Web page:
Try 1 month for 99¢

A man who stabbed his girlfriend last year while driving a car toward Downtown was sentenced Thursday to 10 years in prison — which could be the rest of his life — after pleading guilty to a reduced form of attempted homicide.

Tony M. Mason, 63, who was originally charged with attempted first-degree intentional homicide, pleaded guilty to attempted second-degree intentional homicide for the Nov. 10 stabbing. Heather Dubeau, 44, suffered serious injuries, which doctors said could have been fatal without immediate help.

The guilty plea was part of an agreement in which Mason’s lawyer, Terry Frederick, and Assistant District Attorney Allison Cogbill jointly asked for the 10-year prison sentence, followed by 10 years of extended supervision. Circuit Judge Ellen Berz said at first that she wanted to delay sentencing until after she received a pre-sentence investigation report from the state Department of Corrections, a typical measure in a serious crime like attempted homicide.

Mason faced up to 35 years of combined prison and extended supervision.

But Frederick talked her out of it, in part because Mason, who has chronic obstructive pulmonary disease and a reduced life expectancy because of it, is eager to get out of the Dane County Jail and to another institution that might be mildly more comfortable, rather than wait in jail another two months for sentencing.

Various estimates, Frederick said, indicate that Mason has a high probability of dying during his 10-year sentence. At this point, Frederick said, Mason has only 64 percent of his lung capacity because of the disease, which leaves him easily winded. He is also set to be screened for lung cancer.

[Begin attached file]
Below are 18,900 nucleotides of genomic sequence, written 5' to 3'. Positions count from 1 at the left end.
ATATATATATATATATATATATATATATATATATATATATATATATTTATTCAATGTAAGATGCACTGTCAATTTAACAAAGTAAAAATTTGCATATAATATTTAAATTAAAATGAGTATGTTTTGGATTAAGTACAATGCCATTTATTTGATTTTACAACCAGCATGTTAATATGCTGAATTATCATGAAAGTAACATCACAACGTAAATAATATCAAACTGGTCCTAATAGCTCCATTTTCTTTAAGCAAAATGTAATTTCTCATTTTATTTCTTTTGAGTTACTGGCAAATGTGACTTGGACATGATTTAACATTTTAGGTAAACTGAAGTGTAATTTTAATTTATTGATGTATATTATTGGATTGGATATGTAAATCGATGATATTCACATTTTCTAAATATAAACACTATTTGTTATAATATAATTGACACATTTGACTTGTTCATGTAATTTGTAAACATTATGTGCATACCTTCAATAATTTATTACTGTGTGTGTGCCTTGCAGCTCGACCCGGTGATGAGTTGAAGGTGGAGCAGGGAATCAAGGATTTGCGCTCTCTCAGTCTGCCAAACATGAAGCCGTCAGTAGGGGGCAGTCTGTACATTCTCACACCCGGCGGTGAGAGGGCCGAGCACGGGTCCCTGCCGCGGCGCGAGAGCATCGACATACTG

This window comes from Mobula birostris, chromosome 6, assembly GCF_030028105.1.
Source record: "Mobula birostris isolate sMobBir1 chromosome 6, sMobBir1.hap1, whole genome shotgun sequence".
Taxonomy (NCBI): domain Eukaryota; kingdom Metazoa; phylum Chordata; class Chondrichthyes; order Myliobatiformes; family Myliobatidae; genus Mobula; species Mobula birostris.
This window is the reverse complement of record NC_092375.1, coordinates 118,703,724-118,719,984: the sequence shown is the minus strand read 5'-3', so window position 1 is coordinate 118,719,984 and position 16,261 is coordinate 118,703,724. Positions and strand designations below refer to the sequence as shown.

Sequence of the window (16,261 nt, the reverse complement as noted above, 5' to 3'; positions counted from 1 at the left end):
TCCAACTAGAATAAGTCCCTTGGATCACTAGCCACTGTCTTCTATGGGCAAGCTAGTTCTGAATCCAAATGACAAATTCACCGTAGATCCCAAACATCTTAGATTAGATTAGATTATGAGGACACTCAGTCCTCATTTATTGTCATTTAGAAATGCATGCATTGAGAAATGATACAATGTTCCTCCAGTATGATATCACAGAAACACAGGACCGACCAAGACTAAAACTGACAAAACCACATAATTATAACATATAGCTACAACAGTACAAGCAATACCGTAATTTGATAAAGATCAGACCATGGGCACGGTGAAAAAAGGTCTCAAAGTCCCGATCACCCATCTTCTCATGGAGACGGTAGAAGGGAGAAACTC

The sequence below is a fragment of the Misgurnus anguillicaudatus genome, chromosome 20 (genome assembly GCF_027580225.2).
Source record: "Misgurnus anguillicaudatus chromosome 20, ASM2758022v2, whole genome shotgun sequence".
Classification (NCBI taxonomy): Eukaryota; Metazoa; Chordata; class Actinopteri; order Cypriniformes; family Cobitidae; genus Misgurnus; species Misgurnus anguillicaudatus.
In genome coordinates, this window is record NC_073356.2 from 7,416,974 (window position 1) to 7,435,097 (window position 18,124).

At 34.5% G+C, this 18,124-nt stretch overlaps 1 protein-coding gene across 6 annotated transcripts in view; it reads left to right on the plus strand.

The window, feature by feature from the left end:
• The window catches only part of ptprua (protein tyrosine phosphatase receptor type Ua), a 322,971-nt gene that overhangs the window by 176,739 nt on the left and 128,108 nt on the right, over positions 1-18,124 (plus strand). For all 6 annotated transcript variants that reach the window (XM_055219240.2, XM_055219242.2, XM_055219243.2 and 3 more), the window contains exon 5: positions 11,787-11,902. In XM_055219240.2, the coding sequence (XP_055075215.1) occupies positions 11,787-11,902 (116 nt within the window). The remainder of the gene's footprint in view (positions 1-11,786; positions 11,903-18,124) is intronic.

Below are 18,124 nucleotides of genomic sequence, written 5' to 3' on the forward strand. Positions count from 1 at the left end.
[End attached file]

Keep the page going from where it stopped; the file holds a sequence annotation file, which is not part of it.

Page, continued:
Frederick said it was a “head-scratcher” how Mason came to be someone with a long history of violent crime. Mason said that after graduating from high school in Evanston, Illinois, he attended American University in Washington, D.C., getting a degree in macro-marketing in 1976.

“You are an intelligent, articulate person,” Berz told Mason. “You are also violent. There’s no doubt you’re mild-mannered. You are certainly showing yourself to be a gentleman today. But it’s clear from your record that you can act violently and inhumanely to other people. You can, in a matter of a moment, switch and become nothing less than a cold-blooded killer, and the public must be protected.”

Dubeau told Berz that she and Mason love one another despite their volatile, “toxic” relationship, which was rife with abuse. “But at the same time,” she said, “he has to pay for his actions. You don’t go around and stab people.”

Mason apologized to Dubeau, thanked her for her forgiveness, and quoted Shakespeare.

“I can’t help but think of Shakespeare’s Hamlet, when he says, ‘Conscience doth make cowards of us all,’” Mason said.

It remains unclear why Mason lashed out at Dubeau. Frederick said the “toxic brew boiled over” when Mason felt that Dubeau was trying to convince him, on her behalf, to return stolen merchandise to a store for money. Dubeau said in court, however, that the stabbing happened during an argument over Mason’s jealousy.

Ed Treleven is the courts reporter for the Wisconsin State Journal.